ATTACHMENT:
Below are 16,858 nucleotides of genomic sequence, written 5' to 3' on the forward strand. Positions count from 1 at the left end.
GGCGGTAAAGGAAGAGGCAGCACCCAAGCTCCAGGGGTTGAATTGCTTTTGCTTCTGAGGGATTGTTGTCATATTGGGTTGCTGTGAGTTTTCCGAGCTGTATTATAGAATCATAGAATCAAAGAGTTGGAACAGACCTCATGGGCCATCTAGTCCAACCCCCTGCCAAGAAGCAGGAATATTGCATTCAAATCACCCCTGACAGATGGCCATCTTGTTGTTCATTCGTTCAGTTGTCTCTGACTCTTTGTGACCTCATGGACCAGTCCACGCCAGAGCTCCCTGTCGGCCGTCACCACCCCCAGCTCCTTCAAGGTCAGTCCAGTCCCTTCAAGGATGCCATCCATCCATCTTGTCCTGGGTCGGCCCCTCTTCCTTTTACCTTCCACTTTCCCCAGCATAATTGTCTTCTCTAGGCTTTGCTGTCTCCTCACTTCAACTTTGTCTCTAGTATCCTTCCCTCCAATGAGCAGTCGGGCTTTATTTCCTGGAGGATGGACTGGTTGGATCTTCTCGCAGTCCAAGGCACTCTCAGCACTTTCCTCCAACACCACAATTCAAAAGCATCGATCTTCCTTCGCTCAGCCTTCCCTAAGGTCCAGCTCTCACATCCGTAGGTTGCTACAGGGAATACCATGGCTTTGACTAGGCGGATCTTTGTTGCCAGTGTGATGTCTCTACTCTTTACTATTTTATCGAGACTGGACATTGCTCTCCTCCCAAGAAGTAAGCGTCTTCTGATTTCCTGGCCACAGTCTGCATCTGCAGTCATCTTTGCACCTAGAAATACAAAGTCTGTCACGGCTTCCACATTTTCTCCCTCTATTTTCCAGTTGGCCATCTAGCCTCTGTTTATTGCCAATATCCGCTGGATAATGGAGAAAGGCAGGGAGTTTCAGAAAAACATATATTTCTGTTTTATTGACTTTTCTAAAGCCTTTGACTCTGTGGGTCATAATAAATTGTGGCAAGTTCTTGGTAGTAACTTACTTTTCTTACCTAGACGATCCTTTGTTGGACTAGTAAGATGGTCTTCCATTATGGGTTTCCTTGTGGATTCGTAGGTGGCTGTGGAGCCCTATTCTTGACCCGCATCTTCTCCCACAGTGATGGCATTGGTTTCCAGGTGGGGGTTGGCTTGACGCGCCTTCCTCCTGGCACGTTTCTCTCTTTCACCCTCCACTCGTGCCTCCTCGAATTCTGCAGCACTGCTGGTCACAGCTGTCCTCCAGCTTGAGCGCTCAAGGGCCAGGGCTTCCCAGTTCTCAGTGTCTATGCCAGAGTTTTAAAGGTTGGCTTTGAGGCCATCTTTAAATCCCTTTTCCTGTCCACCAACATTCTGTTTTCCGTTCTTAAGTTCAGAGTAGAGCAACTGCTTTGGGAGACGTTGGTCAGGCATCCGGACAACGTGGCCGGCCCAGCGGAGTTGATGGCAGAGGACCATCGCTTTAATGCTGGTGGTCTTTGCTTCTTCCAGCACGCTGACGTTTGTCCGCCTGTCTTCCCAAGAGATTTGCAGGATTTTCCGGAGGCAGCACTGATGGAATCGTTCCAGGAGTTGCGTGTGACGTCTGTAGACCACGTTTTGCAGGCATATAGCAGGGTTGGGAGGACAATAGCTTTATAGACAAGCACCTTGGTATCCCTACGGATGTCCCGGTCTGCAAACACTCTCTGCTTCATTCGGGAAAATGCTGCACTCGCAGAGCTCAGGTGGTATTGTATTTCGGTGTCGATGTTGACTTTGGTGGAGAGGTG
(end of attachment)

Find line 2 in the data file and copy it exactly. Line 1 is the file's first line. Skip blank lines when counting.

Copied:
GGCGGTAAAGGAAGAGGCAGCACCCAAGCTCCAGGGGTTGAATTGCTTTTGCTTCTGAGGGATTGTTGTCATATTGGGTTGCTGTGAGTTTTCCGAGCTGTATTATAGAATCATAGAATCAAAGAGTTGGAACAGACCTCATGGGCCATCTAGTCCAACCCCCTGCCAAGAAGCAGGAATATTGCATTCAAATCACCCCTGACAGATGGCCATCTTGTTGTTCATTCGTTCAGTTGTCTCTGACTCTTTGTGACCTCATGGACCAGTCCACGCCAGAGCTCCCTGTCGGCCGTCACCACCCCCAGCTCCTTCAAGGTCAGTCCAGTCCCTTCAAGGATGCCATCCATCCATCTTGTCCTGGGTCGGCCCCTCTTCCTTTTACCTTCCACTTTCCCCAGCATAATTGTCTTCTCTAGGCTTTGCTGTCTCCTCACTTCAACTTTGTCTCTAGTATCCTTCCCTCCAATGAGCAGTCGGGCTTTATTTCCTGGAGGATGGACTGGTTGGATCTTCTCGCAGTCCAAGGCACTCTCAGCACTTTCCTCCAACACCACAATTCAAAAGCATCGATCTTCCTTCGCTCAGCCTTCCCTAAGGTCCAGCTCTCACATCCGTAGGTTGCTACAGGGAATACCATGGCTTTGACTAGGCGGATCTTTGTTGCCAGTGTGATGTCTCTACTCTTTACTATTTTATCGAGACTGGACATTGCTCTCCTCCCAAGAAGTAAGCGTCTTCTGATTTCCTGGCCACAGTCTGCATCTGCAGTCATCTTTGCACCTAGAAATACAAAGTCTGTCACGGCTTCCACATTTTCTCCCTCTATTTTCCAGTTGGCCATCTAGCCTCTGTTTATTGCCAATATCCGCTGGATAATGGAGAAAGGCAGGGAGTTTCAGAAAAACATATATTTCTGTTTTATTGACTTTTCTAAAGCCTTTGACTCTGTGGGTCATAATAAATTGTGGCAAGTTCTTGGTAGTAACTTACTTTTCTTACCTAGACGATCCTTTGTTGGACTAGTAAGATGGTCTTCCATTATGGGTTTCCTTGTGGATTCGTAGGTGGCTGTGGAGCCCTATTCTTGACCCGCATCTTCTCCCACAGTGATGGCATTGGTTTCCAGGTGGGGGTTGGCTTGACGCGCCTTCCTCCTGGCACGTTTCTCTCTTTCACCCTCCACTCGTGCCTCCTCGAATTCTGCAGCACTGCTGGTCACAGCTGTCCTCCAGCTTGAGCGCTCAAGGGCCAGGGCTTCCCAGTTCTCAGTGTCTATGCCAGAGTTTTAAAGGTTGGCTTTGAGGCCATCTTTAAATCCCTTTTCCTGTCCACCAACATTCTGTTTTCCGTTCTTAAGTTCAGAGTAGAGCAACTGCTTTGGGAGACGTTGGTCAGGCATCCGGACAACGTGGCCGGCCCAGCGGAGTTGATGGCAGAGGACCATCGCTTTAATGCTGGTGGTCTTTGCTTCTTCCAGCACGCTGACGTTTGTCCGCCTGTCTTCCCAAGAGATTTGCAGGATTTTCCGGAGGCAGCACTGATGGAATCGTTCCAGGAGTTGCGTGTGACGTCTGTAGACCACGTTTTGCAGGCATATAGCAGGGTTGGGAGGACAATAGCTTTATAGACAAGCACCTTGGTATCCCTACGGATGTCCCGGTCTGCAAACACTCTCTGCTTCATTCGGGAAAATGCTGCACTCGCAGAGCTCAGGTGGTATTGTATTTCGGTGTCGATGTTGACTTTGGTGGAGAGGTG